Development of electrochemical energy technology solves environmental concerns.

CBE PhD student Hanguang Zhang of the Wu research group was recently published in the Journal of The American Chemical Society.

Image of Hanguang Zhang.

Hanguang Zhang


Dr. Gang Wu

Image of Dr. Gang Wu.

CBE PhD candidate Hanguang Zhang's primary interest is in the development of cathode catalysts for proton exchange membrane fuel cells (PEMFCs). PEMFCs are considered the most promising electrical power source for electrical vehicles due to their high energy density and elimination of CO2 emission by using H2. In his recent finding on replacing expensive and rare platinum-group metal (PGM) cathode catalysts with low-cost and earth-abundant materials for oxygen reduction reaction (ORR), he was able to identify the atomic Fe dispersed PGM-free catalysts with high ORR activity similar to that of  platinum/carbon catalysts, the catalysts derived from iron, nitrogen, and carbon (Fe-N-C) precursors. These high-performance atomic Fe catalysts have a high potential to replace the platinum catalysts in the future PEMFCs.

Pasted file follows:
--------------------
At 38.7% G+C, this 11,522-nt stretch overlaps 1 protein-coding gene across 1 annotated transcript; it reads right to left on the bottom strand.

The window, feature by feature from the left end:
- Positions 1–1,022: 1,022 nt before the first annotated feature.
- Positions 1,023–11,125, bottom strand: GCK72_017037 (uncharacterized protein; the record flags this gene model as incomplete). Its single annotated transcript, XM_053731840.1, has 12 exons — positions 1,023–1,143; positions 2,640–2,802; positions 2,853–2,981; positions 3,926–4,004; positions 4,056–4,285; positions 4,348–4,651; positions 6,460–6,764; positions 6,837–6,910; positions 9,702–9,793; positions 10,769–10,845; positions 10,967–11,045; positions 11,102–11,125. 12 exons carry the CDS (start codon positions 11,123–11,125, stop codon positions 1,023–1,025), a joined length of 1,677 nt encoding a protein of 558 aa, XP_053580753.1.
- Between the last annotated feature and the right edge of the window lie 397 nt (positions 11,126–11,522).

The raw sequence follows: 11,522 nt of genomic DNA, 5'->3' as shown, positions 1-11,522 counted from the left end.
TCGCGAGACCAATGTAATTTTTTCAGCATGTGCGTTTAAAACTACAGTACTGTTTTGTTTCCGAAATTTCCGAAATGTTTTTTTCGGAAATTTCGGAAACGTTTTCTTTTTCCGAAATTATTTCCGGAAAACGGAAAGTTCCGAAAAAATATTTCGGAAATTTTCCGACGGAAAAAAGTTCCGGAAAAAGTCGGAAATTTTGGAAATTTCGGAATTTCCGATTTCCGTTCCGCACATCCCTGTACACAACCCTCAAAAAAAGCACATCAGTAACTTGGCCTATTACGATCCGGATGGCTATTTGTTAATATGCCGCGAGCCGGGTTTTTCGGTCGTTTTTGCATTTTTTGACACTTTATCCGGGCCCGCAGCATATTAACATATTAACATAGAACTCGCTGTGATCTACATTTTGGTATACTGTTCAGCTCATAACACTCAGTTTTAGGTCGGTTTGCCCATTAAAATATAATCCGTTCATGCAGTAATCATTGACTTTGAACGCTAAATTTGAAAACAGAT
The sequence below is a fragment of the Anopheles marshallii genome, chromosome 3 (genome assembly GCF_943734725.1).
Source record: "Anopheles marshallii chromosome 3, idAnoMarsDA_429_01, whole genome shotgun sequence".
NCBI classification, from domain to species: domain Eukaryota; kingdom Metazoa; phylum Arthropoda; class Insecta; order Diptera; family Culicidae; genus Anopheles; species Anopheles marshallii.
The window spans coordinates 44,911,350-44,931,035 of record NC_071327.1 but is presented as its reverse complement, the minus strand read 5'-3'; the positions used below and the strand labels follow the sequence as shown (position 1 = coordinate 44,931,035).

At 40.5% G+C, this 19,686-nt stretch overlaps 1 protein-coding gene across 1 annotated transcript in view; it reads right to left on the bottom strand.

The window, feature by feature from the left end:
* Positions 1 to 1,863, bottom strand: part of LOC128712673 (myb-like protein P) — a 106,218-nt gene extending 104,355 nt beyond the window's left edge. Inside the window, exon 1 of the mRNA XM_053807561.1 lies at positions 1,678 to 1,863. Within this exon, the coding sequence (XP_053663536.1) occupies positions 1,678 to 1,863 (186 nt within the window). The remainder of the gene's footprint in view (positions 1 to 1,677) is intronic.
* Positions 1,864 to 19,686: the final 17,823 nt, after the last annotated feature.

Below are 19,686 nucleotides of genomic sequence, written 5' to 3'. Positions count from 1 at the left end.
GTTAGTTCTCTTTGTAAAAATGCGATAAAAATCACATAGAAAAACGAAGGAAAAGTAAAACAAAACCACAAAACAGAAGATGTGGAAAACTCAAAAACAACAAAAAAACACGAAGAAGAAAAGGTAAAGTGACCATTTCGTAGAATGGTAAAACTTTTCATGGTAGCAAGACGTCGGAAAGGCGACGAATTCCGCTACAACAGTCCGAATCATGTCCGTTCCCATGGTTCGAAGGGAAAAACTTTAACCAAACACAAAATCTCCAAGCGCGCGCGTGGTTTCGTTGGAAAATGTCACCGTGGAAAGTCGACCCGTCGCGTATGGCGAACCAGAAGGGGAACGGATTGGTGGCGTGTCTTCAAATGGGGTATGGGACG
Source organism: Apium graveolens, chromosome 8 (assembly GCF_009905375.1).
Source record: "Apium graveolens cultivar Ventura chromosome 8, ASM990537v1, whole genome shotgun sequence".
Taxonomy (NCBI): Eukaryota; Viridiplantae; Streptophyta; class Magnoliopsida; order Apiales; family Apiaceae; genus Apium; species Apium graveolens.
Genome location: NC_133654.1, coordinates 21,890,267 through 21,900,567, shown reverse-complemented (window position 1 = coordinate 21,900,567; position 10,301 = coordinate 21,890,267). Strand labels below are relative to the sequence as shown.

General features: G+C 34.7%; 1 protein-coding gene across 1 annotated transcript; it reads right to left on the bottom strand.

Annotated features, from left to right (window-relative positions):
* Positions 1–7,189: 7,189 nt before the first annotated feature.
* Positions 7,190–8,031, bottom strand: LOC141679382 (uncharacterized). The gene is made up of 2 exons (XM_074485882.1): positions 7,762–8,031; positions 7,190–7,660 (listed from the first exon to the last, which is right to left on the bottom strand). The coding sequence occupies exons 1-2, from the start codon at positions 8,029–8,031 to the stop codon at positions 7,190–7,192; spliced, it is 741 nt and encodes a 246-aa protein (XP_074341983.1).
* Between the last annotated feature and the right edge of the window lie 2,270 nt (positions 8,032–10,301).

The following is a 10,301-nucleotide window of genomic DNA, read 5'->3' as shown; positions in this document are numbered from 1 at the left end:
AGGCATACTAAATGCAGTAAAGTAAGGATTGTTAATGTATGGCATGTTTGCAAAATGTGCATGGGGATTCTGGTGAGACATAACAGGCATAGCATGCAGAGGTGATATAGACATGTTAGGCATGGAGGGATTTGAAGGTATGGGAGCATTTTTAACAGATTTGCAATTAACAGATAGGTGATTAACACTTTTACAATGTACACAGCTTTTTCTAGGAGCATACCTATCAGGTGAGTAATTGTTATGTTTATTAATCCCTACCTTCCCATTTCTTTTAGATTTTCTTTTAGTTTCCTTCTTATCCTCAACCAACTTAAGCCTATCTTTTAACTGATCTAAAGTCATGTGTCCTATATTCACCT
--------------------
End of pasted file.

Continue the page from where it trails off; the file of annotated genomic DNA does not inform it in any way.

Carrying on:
The unique atomic Fe dispersed Fe-N-C catalyst was prepared via the controlled chemical doping of Fe ions into zinc-based zeolite imidazole framework (ZIF) 3D networks, which then followed by one-step thermal activation to obtain a highly active atomic Fe dispersed catalyst without the formation of inactive Fe metallic agglomerates. Notably, the Fe ions are chemically bonded with N into Fe-N4 complexes, which connected within the 3D network of ZIF. Subsequent thermal activation converts these Fe-N4 complexes into ORR-active atomic FeN4 sites that embed into porous carbon phases. During the conversion, the particle size and shape of the Fe-doped ZIF polyhedron crystals are retained in the corresponding catalysts. Thus, the unique synthetic chemistry to control the ZIF crystal size (20–1000 nm) allows the investigation of size-dependent ORR activity for PGM-free catalysts. Similar to platinum nanoparticles, PGM-free carbon catalysts thus can be engineered with improved catalytic activity through exposing a large number of active sites and generating more effective porosity for mass transfer in fuel cell electrodes. This finding is published in the 2017 Journal of The American Chemical Society (JACS), which is a weekly journal in American Chemical Society. [read the full paper]

Zhang is expected to graduate in Summer of 2018. He intends to continue the work for the development of electrochemical energy technology to solve environmental concerns after his graduation.